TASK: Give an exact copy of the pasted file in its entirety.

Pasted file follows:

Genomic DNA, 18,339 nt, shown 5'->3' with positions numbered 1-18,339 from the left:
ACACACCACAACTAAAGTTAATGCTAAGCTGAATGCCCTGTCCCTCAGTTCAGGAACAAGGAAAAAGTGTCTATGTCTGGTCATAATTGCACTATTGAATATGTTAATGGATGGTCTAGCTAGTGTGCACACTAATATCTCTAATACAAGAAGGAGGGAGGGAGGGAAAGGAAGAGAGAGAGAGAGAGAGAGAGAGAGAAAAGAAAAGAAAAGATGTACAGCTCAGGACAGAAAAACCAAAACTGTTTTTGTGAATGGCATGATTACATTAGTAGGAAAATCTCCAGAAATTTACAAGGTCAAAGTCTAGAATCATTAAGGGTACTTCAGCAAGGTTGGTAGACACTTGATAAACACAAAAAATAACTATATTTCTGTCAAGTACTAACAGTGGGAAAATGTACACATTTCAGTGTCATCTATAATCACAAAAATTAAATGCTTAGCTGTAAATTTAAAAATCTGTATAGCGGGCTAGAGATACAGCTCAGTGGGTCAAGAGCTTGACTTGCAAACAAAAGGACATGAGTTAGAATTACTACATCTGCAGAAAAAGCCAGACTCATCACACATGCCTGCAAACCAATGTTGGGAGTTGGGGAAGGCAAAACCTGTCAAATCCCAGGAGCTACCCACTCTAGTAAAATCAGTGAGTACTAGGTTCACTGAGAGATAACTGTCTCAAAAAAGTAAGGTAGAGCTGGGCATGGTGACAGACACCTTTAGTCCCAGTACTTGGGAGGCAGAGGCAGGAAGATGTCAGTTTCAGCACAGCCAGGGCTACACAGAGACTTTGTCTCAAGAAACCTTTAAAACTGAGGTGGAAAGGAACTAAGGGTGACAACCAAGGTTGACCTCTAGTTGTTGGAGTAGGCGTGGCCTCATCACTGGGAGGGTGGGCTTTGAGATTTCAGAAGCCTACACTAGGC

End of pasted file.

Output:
Genomic DNA, 18,339 nt, shown 5'->3' with positions numbered 1-18,339 from the left:
ACACACCACAACTAAAGTTAATGCTAAGCTGAATGCCCTGTCCCTCAGTTCAGGAACAAGGAAAAAGTGTCTATGTCTGGTCATAATTGCACTATTGAATATGTTAATGGATGGTCTAGCTAGTGTGCACACTAATATCTCTAATACAAGAAGGAGGGAGGGAGGGAAAGGAAGAGAGAGAGAGAGAGAGAGAGAGAGAAAAGAAAAGAAAAGATGTACAGCTCAGGACAGAAAAACCAAAACTGTTTTTGTGAATGGCATGATTACATTAGTAGGAAAATCTCCAGAAATTTACAAGGTCAAAGTCTAGAATCATTAAGGGTACTTCAGCAAGGTTGGTAGACACTTGATAAACACAAAAAATAACTATATTTCTGTCAAGTACTAACAGTGGGAAAATGTACACATTTCAGTGTCATCTATAATCACAAAAATTAAATGCTTAGCTGTAAATTTAAAAATCTGTATAGCGGGCTAGAGATACAGCTCAGTGGGTCAAGAGCTTGACTTGCAAACAAAAGGACATGAGTTAGAATTACTACATCTGCAGAAAAAGCCAGACTCATCACACATGCCTGCAAACCAATGTTGGGAGTTGGGGAAGGCAAAACCTGTCAAATCCCAGGAGCTACCCACTCTAGTAAAATCAGTGAGTACTAGGTTCACTGAGAGATAACTGTCTCAAAAAAGTAAGGTAGAGCTGGGCATGGTGACAGACACCTTTAGTCCCAGTACTTGGGAGGCAGAGGCAGGAAGATGTCAGTTTCAGCACAGCCAGGGCTACACAGAGACTTTGTCTCAAGAAACCTTTAAAACTGAGGTGGAAAGGAACTAAGGGTGACAACCAAGGTTGACCTCTAGTTGTTGGAGTAGGCGTGGCCTCATCACTGGGAGGGTGGGCTTTGAGATTTCAGAAGCCTACACTAGGC